“I’m talking to the baby, not you!”

Believe me when I say this type of conversation has happened in reverse and continued to happen for a week or two until we just started to ignore noises from the other rooms, leading to questions like “Didn’t you hear me ask you to put the kettle on?” – I can now add selective hearing to my parenting repertoire.

We are clearly used to the little lady being around now, recently we have both found ourselves automatically trying to ‘burp’ each other when having a cuddle… rubbing or patting each other’s backs in auto-pilot like we would with Bea. It may shock friends and family at Christmas when we end up rubbing them on the back for slightly longer than is socially acceptable, even more shocking if they end up burping I guess!

Speaking of family, a bit of tech that allows loved ones keep up to date with those images of your little bundle without you having to take over their social media timelines is a clever little website and app called TinyBeans https://tinybeans.com/

Much like a calendar you can add images to each day and then invite family and friends to join you in the journey and make comments to photos added. It is a great way of dating images taken by thrusting an iPhone into the face of a newborn because a funny face is being pulled or the first smile is creeping in, providing a timeline of growth and the changes in your little bundle.TinyBeansTB iOS

Photos provide us with great snapshots of life, videos likewise images and sounds. What they miss is smells, thankfully in our case! Recently we were sat on the sofa with our little lady during a feed, we could smell ‘something odd’… so we checked the nappy, checked the bib, and checked the bottle – it all smelt normal.

As baby protested (by waving her arms about) to us sniffing around her like truffle pigs we got a waft of a cheesy, musty smell. Think sweaty feet mixed with week old football boots and you are somewhere close.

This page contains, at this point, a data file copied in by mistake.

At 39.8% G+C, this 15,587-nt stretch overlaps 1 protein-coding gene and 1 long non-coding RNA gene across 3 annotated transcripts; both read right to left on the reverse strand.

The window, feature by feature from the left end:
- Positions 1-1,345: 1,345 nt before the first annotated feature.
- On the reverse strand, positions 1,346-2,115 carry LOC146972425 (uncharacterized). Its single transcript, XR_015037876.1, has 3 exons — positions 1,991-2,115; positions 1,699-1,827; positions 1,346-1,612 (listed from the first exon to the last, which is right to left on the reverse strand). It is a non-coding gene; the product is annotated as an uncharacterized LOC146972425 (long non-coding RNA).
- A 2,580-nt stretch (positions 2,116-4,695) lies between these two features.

So we entered our Sherlock mind palace – I lie, we typed into google  “Why do my baby’s hands smell?” and came to the conclusion that every time baby put her hands in her mouth post feed she was soaking her babygro scratch gloves  in a combo of saliva and formula milk residue (formula milk STINKS!).

Add to that her hands being clenched within the babygro for most of the day we had a lovely combo of sweat and formula milk spit festering and creating a cheesy pong .

The difficulty was that minus scratch gloves Bea seemed determined to dig her eyes out, so we now have system of hand cleaning when we change nappies, and immersing the hands for a long period come bath time. We are also trying to stop hands in mouth immediately after a feed while still using the all in one babygro scratch gloves.

Every day is a parenting school day… Always learning!

One Armed Bandits

One armed bandits

As a parent of new born your life becomes portions of time and small areas of space throughout the day.

Time: what can you get done between nappy changes and feeds… shower? Eat some food? Vacuum? Watch some TV? To get two of the four done will feel like an achievement. Hats off to the stay at home Mums and Dads who do this and lots more 24/7

Space: your world needs to be within arm’s reach when you are holding a new born. Life becomes a series of one armed challenges especially when the baby is asleep – DO NOT WAKE THE BABY

Eating – check

Drinking – check

Finding the remote – check

Scratching your nose/ears/head/arm that is holding the baby – check

They could introduce it as a challenge on The Cube!

When both arms are deployed as baby support; that is when team work is needed. It has been known in our house for me to serve my wife food as she holds bubs fast asleep. However, turns out I cram in waaay more food than she does, this has led to meal debris spurting out as she has asked for “less on the fork next time please!”

I also inadvertently mastered the one hand poo catch… yup, it is as it sounds!

Baby decided to engage in chemical warfare during a nappy change and to prevent our carpet becoming collateral damage I did what a man had to do… I put my hand in the way as some sort of makeshift poo dam!

One thing I have noticed as a new Dad is most new Mums (friends who are parents, ante-natal class pals etc) are happy to discuss their breasts with you! It is not how my fifteen year old self would imagine the conversation going… buzzkill words such as cracked, dry, leaky nipples remind you that even after the pain, tiredness, mental exhaustion of labour, the Mums are still hitting a pain barrier almost every day.

That is why, as partners, we must choose our words wisely.

After a period of trying to breastfeed and struggling with babies ability to latch and feed we tried a bottle… Baby had a light bulb moment, liked it and fed happy. It means I can do my share of night feeds, so I get to bond with her by feeding and burping (proud Dad when a loud one busts out!)